When to use Full/Bulk-logged Recovery model:
The use of the Simple Recovery model in a production database is extremely rare. The more likely scenario is that you'd be asked to restore the database to a particular point in time.For example, the Server and the Database itself are running normally, but somebody accidently deleted a table from inside a database application. That's different from a "failure recovery"... because nothing has failed! This Full recovery model requires transaction logs, so that you could restore the database to the exact instant before the "user accident" occurred. The Bulk-logged Recovery model is similar but only supports a restore to the end of the log backup (not a "point in time" between log backups)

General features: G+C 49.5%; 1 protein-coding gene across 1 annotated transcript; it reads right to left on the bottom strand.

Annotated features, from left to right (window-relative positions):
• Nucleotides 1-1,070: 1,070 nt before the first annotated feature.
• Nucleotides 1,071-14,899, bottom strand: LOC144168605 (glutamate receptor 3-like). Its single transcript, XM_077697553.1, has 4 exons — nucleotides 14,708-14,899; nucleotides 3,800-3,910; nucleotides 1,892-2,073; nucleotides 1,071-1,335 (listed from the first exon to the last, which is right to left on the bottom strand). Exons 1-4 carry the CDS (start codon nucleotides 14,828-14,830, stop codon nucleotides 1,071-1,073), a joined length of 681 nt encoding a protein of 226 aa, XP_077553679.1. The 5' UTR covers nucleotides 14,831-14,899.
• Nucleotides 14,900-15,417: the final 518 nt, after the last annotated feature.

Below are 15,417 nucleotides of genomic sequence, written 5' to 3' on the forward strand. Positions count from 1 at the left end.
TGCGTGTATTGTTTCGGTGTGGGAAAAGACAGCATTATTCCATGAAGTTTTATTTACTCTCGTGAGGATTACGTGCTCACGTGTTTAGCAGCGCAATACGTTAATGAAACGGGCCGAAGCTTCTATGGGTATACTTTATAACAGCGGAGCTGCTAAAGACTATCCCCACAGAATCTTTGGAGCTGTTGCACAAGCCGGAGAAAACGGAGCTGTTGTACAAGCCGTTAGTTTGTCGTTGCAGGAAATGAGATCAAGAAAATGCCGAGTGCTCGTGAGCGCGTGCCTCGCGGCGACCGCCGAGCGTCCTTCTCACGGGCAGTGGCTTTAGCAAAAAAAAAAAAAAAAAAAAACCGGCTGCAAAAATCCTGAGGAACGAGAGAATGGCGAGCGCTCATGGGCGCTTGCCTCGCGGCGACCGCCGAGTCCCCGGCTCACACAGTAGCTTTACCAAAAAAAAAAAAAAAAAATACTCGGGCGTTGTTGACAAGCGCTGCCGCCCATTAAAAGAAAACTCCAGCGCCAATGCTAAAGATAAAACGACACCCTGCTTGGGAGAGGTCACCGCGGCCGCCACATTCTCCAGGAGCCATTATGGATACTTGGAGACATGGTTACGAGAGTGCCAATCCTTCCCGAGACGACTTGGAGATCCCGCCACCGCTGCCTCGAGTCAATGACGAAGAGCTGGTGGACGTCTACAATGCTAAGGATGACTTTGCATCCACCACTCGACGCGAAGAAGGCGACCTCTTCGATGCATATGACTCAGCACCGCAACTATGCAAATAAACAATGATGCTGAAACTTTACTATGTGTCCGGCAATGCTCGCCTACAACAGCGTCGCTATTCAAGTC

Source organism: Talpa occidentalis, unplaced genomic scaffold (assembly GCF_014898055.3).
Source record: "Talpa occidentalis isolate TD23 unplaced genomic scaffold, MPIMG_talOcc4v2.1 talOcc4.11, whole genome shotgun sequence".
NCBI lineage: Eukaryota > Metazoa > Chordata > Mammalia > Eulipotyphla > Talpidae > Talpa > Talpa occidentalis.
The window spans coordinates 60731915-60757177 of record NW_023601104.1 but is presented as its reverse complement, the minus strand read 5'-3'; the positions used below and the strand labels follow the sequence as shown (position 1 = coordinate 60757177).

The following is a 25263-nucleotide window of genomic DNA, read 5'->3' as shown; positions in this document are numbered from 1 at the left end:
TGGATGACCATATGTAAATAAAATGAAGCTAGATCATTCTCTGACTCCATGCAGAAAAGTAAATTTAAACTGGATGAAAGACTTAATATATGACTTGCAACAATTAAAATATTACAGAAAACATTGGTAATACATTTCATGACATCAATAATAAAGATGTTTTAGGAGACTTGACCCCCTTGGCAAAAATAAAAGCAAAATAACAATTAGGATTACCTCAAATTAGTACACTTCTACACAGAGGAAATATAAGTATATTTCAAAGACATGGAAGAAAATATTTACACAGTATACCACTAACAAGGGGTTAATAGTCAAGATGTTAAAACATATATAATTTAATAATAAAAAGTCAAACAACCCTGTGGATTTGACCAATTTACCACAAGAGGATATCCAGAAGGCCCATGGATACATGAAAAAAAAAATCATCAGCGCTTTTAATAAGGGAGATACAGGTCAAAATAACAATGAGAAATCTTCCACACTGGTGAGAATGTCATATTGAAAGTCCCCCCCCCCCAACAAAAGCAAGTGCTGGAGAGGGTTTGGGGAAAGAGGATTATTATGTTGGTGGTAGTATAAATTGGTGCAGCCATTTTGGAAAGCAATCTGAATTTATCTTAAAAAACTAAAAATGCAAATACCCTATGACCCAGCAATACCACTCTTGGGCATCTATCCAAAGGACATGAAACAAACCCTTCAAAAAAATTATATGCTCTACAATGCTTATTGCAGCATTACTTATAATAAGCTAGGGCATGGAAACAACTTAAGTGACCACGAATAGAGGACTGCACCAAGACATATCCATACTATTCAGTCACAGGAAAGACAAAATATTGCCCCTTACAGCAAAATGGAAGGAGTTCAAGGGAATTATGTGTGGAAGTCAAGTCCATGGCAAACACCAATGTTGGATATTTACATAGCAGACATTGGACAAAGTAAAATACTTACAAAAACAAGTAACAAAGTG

Recovery Model summary:
|Recovery Model||Requires a large transaction log file?||Restores to|
|Simple||No||Last database backup|
|Bulk-logged||Yes*||Last log backup|
|Full||Yes||Point in time|
Here is an example of a typical backup plan (with retention times) that has moderate risk (other folks do database daily and log files every 15 minutes!)
So, this plan means you'd be able to go back for 4 weeks for archive purposes, but be able to do a point-in-time restore for only the past week. This is probably OK, since if somebody accidently messed up a query and clobbered a bunch of stuff in the database, they'd typically not wait a week to tell you about it! (and if they did, I'd have little sympathy.... oh wait, did I say that out loud?)